David Boon to become ICC match referee
David Boon sees his new role as an ICC match referee as a way to help uphold the spirit of cricket and grow the game. Boon has stepped down from Australia's selection panel to take up his new position at the ICC, where he will replace his fellow Australian Alan Hurst, who is retiring after nearly seven years as a match referee.
Boon has also resigned from his full-time job as general manager of cricket operations with Cricket Tasmania, and from July he will travel the world as a match official. After learning the ropes with the chief referee Ranjan Madugalle during the England-India series, Boon's first series in charge will be Zimbabwe's home matches against Pakistan in September.
"It is a big change. It's a new challenge," Boon told ESPNcricinfo. "I've been involved in the administration of Tasmanian cricket for 12 years and with Cricket Australia as a player and then a selector for 21 or 22 years. To be involved in world cricket is very exciting. The role to me is one that typifies a lot of the things I believe in and the traditions of the game. The game should be upheld with the meaning that surrounds it.
"It has to be portrayed to the cricketing public in the right light for it to advance and grow, and this position has a role in achieving that. It is a game that crosses over cultures and joins countries. It's played in vastly different religions and cultures, but the bottom line is that everybody plays cricket. It's really important for world cricket that there's strength among nations and among players in continuing to grow the game."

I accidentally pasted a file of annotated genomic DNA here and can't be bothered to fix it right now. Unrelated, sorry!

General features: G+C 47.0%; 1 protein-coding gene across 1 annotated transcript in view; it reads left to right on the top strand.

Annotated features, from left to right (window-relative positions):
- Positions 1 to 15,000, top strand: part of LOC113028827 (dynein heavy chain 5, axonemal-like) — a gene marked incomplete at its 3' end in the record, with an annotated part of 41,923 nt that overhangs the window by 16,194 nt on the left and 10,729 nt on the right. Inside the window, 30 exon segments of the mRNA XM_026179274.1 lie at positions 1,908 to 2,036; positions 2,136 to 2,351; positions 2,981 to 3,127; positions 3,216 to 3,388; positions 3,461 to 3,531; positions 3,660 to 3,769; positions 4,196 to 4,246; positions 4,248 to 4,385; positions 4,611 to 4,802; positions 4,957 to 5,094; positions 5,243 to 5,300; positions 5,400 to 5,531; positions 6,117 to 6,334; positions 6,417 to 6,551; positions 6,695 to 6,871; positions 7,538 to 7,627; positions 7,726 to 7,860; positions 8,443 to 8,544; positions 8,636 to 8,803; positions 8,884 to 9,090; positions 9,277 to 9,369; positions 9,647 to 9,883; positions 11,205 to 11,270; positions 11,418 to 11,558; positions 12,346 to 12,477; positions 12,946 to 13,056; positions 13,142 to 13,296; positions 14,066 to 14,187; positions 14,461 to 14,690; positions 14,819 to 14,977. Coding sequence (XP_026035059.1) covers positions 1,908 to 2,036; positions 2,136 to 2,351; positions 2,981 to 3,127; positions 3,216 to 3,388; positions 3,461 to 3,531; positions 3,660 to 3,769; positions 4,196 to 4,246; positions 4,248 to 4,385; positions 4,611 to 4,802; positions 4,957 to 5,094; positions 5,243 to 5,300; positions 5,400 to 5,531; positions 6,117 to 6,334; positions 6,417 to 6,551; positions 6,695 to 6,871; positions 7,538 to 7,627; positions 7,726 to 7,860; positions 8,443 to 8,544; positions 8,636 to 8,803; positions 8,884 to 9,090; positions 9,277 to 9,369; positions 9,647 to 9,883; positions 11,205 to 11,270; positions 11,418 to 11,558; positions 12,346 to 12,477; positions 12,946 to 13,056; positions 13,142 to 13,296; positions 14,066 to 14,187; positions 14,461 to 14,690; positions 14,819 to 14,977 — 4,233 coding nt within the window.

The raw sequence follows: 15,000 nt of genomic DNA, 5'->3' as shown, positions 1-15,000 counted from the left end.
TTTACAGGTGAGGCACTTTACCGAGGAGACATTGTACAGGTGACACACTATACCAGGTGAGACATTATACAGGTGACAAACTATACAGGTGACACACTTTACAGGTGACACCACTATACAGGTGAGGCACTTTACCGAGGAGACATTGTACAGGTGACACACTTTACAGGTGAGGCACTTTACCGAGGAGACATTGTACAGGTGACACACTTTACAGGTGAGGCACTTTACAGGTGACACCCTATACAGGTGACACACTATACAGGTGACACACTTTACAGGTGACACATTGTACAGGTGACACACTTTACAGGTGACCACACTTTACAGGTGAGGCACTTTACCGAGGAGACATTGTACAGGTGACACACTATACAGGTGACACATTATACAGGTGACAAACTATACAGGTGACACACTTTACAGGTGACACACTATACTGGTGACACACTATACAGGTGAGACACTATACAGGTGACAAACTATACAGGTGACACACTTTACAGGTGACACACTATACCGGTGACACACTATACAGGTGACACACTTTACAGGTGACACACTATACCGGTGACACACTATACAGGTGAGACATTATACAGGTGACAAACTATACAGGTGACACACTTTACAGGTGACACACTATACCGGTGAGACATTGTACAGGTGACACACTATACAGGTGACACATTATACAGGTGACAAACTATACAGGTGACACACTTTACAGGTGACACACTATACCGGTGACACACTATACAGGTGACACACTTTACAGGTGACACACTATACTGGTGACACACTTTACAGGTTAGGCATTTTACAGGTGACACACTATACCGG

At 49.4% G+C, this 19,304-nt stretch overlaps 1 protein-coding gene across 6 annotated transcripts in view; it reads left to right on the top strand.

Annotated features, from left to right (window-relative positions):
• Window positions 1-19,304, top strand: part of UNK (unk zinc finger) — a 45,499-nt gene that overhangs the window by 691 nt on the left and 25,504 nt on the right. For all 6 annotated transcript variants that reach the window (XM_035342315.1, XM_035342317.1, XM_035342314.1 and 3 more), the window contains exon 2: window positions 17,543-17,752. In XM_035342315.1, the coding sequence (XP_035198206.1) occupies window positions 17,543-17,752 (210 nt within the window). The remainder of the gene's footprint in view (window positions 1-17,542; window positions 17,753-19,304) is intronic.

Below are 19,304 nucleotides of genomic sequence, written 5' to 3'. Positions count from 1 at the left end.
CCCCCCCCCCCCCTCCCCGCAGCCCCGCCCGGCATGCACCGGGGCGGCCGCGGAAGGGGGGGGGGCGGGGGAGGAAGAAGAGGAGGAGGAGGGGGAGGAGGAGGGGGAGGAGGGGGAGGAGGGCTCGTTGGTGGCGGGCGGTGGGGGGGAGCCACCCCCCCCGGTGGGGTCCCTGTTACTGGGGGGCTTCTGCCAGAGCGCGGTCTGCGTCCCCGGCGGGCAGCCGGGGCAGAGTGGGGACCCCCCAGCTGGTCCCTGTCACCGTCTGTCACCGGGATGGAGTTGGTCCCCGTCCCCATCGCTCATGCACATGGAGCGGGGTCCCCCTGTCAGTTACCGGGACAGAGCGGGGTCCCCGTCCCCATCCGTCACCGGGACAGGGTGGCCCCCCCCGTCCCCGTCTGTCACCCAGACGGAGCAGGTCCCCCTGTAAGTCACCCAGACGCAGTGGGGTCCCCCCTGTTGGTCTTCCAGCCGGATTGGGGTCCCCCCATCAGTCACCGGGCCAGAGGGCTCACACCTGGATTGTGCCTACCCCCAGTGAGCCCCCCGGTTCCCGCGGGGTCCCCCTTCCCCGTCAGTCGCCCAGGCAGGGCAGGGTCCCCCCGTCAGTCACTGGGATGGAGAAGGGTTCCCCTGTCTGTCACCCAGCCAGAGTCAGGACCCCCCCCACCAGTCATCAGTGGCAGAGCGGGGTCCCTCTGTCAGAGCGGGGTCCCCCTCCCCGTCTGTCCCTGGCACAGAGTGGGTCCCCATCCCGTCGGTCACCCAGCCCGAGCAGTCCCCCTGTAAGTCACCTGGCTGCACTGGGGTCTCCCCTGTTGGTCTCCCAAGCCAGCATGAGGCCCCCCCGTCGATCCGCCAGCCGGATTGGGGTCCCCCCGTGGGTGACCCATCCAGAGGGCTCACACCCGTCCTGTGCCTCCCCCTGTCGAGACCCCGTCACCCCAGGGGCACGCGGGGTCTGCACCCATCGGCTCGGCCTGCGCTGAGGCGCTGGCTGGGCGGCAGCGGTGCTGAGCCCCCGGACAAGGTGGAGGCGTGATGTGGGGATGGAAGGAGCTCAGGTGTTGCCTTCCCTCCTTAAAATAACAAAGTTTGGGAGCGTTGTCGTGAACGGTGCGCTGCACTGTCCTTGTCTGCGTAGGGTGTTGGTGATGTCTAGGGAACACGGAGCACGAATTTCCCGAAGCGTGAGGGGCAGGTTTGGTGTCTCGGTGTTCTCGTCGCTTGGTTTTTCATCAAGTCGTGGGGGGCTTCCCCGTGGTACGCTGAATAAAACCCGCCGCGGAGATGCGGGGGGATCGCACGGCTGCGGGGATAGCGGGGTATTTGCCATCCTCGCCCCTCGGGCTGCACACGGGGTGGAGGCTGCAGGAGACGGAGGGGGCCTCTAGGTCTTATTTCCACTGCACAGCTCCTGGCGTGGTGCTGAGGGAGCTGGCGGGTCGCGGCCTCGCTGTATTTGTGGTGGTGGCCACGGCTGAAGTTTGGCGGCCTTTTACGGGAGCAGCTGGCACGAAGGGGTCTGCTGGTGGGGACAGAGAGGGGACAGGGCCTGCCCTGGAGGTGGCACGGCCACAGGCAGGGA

The move to the ICC will be a major change for Boon, 50, although he will be used to the touring lifestyle, having travelled extensively with the Australian squad as both a selector and as a batsman who played 107 Tests and 181 one-day internationals. Boon has been on Australia's selection panel since 2000, and his departure will leave Cricket Australia searching for a replacement to join Andrew Hilditch, Greg Chappell and Jamie Cox.
His job as a selector hasn't always been easy, and the panel has copped its share of criticism over the past few years, especially for its handling of Australia's spinners. However, Boon said he was proud of his achievements with Cricket Australia, as well as with his home state; he will leave Tasmania in possession of the Sheffield Shield after they won the title in 2010-11.
"I've enjoyed the last couple of years of those challenges [as a selector]," he said. "I think Australian cricket is still very strong. We've got some really good young players coming through. I honestly think that the future is bright.
"I've been very proud to have been involved in both Tasmanian and Australian cricket. Tasmanian cricket has very much established itself, it's grown and got very strong. I'm very proud to have led a cricket department down here during the most successful on-field period that Tasmanian cricket has had. It's a bit sad to leave but I've been involved in Tassie cricket for 38 years and it'll never be far from my thoughts."
Boon will be the only Australian on the seven-man ICC panel with the departure of Hurst, 60, who will leave the game having stood in 45 Tests and 102 one-day internationals. Hurst's final matches in charge will be the third England-Sri Lanka Test in June and the five ODIs that follow.
"I have been privileged to work with a group of highly skilled and dedicated referees and umpires and have made a lot of friends in the international cricket community," Hurst said. "I am very appreciative of the opportunity that Cricket Australia and the ICC have offered me and it will remain one of the valued times of my life. I now look forward to moving on to the next phase in my life, spending more time with family and pursuing a range of interests and hobbies."
Brydon Coverdale is an assistant editor at ESPNcricinfo